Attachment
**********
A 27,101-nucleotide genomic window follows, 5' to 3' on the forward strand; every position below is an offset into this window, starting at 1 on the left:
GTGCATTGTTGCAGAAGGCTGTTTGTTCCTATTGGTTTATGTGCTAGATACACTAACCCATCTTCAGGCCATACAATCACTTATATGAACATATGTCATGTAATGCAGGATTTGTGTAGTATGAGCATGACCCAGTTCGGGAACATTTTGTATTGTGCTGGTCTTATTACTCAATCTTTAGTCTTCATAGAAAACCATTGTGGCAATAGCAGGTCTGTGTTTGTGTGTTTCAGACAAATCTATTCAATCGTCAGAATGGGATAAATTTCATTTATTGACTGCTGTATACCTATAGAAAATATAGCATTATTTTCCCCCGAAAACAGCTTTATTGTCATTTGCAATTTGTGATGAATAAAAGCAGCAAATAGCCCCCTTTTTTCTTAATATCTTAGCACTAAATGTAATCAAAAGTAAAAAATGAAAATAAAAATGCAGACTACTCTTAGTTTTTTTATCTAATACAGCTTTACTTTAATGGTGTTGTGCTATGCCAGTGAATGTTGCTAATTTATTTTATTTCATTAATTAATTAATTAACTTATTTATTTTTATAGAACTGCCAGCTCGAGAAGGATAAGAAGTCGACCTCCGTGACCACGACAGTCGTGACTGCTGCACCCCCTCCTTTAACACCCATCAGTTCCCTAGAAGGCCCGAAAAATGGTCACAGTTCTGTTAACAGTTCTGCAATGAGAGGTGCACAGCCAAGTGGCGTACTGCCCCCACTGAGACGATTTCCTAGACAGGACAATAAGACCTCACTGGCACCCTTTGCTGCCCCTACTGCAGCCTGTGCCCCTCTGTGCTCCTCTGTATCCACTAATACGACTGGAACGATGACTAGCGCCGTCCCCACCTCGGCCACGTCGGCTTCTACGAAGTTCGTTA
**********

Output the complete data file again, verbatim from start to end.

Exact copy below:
A 27,101-nucleotide genomic window follows, 5' to 3' on the forward strand; every position below is an offset into this window, starting at 1 on the left:
GTGCATTGTTGCAGAAGGCTGTTTGTTCCTATTGGTTTATGTGCTAGATACACTAACCCATCTTCAGGCCATACAATCACTTATATGAACATATGTCATGTAATGCAGGATTTGTGTAGTATGAGCATGACCCAGTTCGGGAACATTTTGTATTGTGCTGGTCTTATTACTCAATCTTTAGTCTTCATAGAAAACCATTGTGGCAATAGCAGGTCTGTGTTTGTGTGTTTCAGACAAATCTATTCAATCGTCAGAATGGGATAAATTTCATTTATTGACTGCTGTATACCTATAGAAAATATAGCATTATTTTCCCCCGAAAACAGCTTTATTGTCATTTGCAATTTGTGATGAATAAAAGCAGCAAATAGCCCCCTTTTTTCTTAATATCTTAGCACTAAATGTAATCAAAAGTAAAAAATGAAAATAAAAATGCAGACTACTCTTAGTTTTTTTATCTAATACAGCTTTACTTTAATGGTGTTGTGCTATGCCAGTGAATGTTGCTAATTTATTTTATTTCATTAATTAATTAATTAACTTATTTATTTTTATAGAACTGCCAGCTCGAGAAGGATAAGAAGTCGACCTCCGTGACCACGACAGTCGTGACTGCTGCACCCCCTCCTTTAACACCCATCAGTTCCCTAGAAGGCCCGAAAAATGGTCACAGTTCTGTTAACAGTTCTGCAATGAGAGGTGCACAGCCAAGTGGCGTACTGCCCCCACTGAGACGATTTCCTAGACAGGACAATAAGACCTCACTGGCACCCTTTGCTGCCCCTACTGCAGCCTGTGCCCCTCTGTGCTCCTCTGTATCCACTAATACGACTGGAACGATGACTAGCGCCGTCCCCACCTCGGCCACGTCGGCTTCTACGAAGTTCGTTA